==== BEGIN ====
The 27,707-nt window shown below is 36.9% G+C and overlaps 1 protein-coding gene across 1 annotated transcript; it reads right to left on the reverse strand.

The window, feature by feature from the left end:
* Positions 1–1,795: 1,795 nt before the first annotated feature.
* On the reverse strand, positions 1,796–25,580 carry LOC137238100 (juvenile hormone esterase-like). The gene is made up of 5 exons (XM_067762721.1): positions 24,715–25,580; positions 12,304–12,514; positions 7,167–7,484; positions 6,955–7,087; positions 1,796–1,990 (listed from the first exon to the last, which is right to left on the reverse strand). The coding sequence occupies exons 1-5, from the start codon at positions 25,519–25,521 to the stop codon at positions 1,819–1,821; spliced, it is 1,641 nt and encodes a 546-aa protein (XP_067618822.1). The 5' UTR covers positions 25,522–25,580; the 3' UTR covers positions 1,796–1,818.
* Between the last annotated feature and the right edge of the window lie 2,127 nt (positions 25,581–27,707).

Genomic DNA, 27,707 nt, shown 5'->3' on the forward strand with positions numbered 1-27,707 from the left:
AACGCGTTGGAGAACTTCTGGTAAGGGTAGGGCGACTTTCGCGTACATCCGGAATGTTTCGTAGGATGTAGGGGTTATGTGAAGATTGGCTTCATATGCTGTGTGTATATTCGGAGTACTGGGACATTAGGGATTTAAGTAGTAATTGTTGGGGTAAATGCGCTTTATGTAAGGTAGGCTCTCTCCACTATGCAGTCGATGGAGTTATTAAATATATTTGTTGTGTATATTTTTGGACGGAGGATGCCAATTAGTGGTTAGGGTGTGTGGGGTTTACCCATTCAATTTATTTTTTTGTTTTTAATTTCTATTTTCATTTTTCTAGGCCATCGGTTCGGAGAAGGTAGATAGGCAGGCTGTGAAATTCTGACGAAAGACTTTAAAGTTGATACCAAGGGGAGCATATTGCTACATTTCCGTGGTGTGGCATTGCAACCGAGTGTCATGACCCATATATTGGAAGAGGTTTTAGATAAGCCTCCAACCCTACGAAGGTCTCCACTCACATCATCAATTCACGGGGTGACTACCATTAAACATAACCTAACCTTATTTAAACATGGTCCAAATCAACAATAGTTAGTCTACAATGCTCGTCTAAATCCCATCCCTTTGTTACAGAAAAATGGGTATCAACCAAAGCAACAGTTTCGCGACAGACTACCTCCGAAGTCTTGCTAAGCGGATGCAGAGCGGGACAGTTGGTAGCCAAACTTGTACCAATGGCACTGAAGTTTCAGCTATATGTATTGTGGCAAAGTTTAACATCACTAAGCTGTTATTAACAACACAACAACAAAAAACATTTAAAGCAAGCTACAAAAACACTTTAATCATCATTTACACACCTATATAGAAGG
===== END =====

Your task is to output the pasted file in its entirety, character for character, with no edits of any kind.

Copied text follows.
The 27,707-nt window shown below is 36.9% G+C and overlaps 1 protein-coding gene across 1 annotated transcript; it reads right to left on the reverse strand.

The window, feature by feature from the left end:
* Positions 1–1,795: 1,795 nt before the first annotated feature.
* On the reverse strand, positions 1,796–25,580 carry LOC137238100 (juvenile hormone esterase-like). The gene is made up of 5 exons (XM_067762721.1): positions 24,715–25,580; positions 12,304–12,514; positions 7,167–7,484; positions 6,955–7,087; positions 1,796–1,990 (listed from the first exon to the last, which is right to left on the reverse strand). The coding sequence occupies exons 1-5, from the start codon at positions 25,519–25,521 to the stop codon at positions 1,819–1,821; spliced, it is 1,641 nt and encodes a 546-aa protein (XP_067618822.1). The 5' UTR covers positions 25,522–25,580; the 3' UTR covers positions 1,796–1,818.
* Between the last annotated feature and the right edge of the window lie 2,127 nt (positions 25,581–27,707).

Genomic DNA, 27,707 nt, shown 5'->3' on the forward strand with positions numbered 1-27,707 from the left:
AACGCGTTGGAGAACTTCTGGTAAGGGTAGGGCGACTTTCGCGTACATCCGGAATGTTTCGTAGGATGTAGGGGTTATGTGAAGATTGGCTTCATATGCTGTGTGTATATTCGGAGTACTGGGACATTAGGGATTTAAGTAGTAATTGTTGGGGTAAATGCGCTTTATGTAAGGTAGGCTCTCTCCACTATGCAGTCGATGGAGTTATTAAATATATTTGTTGTGTATATTTTTGGACGGAGGATGCCAATTAGTGGTTAGGGTGTGTGGGGTTTACCCATTCAATTTATTTTTTTGTTTTTAATTTCTATTTTCATTTTTCTAGGCCATCGGTTCGGAGAAGGTAGATAGGCAGGCTGTGAAATTCTGACGAAAGACTTTAAAGTTGATACCAAGGGGAGCATATTGCTACATTTCCGTGGTGTGGCATTGCAACCGAGTGTCATGACCCATATATTGGAAGAGGTTTTAGATAAGCCTCCAACCCTACGAAGGTCTCCACTCACATCATCAATTCACGGGGTGACTACCATTAAACATAACCTAACCTTATTTAAACATGGTCCAAATCAACAATAGTTAGTCTACAATGCTCGTCTAAATCCCATCCCTTTGTTACAGAAAAATGGGTATCAACCAAAGCAACAGTTTCGCGACAGACTACCTCCGAAGTCTTGCTAAGCGGATGCAGAGCGGGACAGTTGGTAGCCAAACTTGTACCAATGGCACTGAAGTTTCAGCTATATGTATTGTGGCAAAGTTTAACATCACTAAGCTGTTATTAACAACACAACAACAAAAAACATTTAAAGCAAGCTACAAAAACACTTTAATCATCATTTACACACCTATATAGAAGG